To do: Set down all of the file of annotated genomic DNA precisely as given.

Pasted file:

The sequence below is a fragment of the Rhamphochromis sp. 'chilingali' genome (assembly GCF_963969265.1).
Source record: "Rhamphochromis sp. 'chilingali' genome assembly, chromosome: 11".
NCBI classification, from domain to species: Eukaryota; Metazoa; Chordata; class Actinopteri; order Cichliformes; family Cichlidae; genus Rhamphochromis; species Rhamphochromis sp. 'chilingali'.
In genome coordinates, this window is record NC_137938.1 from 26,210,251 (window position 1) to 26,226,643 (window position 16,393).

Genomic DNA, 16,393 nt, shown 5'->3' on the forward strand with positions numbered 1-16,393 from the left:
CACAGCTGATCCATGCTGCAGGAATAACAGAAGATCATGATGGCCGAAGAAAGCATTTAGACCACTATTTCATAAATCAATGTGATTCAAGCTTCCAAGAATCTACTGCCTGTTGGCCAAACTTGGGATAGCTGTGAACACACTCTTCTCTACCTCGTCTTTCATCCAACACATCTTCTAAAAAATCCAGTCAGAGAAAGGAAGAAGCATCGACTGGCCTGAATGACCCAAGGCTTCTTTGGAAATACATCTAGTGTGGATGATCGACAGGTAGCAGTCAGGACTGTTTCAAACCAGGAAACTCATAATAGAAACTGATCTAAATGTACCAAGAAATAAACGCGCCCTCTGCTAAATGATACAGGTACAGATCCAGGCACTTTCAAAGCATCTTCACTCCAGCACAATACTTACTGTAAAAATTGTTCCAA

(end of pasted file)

The sequence below is a fragment of the Rhamphochromis sp. 'chilingali' genome (assembly GCF_963969265.1).
Source record: "Rhamphochromis sp. 'chilingali' genome assembly, chromosome: 11".
NCBI classification, from domain to species: Eukaryota; Metazoa; Chordata; class Actinopteri; order Cichliformes; family Cichlidae; genus Rhamphochromis; species Rhamphochromis sp. 'chilingali'.
In genome coordinates, this window is record NC_137938.1 from 26,210,251 (window position 1) to 26,226,643 (window position 16,393).

Genomic DNA, 16,393 nt, shown 5'->3' on the forward strand with positions numbered 1-16,393 from the left:
CACAGCTGATCCATGCTGCAGGAATAACAGAAGATCATGATGGCCGAAGAAAGCATTTAGACCACTATTTCATAAATCAATGTGATTCAAGCTTCCAAGAATCTACTGCCTGTTGGCCAAACTTGGGATAGCTGTGAACACACTCTTCTCTACCTCGTCTTTCATCCAACACATCTTCTAAAAAATCCAGTCAGAGAAAGGAAGAAGCATCGACTGGCCTGAATGACCCAAGGCTTCTTTGGAAATACATCTAGTGTGGATGATCGACAGGTAGCAGTCAGGACTGTTTCAAACCAGGAAACTCATAATAGAAACTGATCTAAATGTACCAAGAAATAAACGCGCCCTCTGCTAAATGATACAGGTACAGATCCAGGCACTTTCAAAGCATCTTCACTCCAGCACAATACTTACTGTAAAAATTGTTCCAA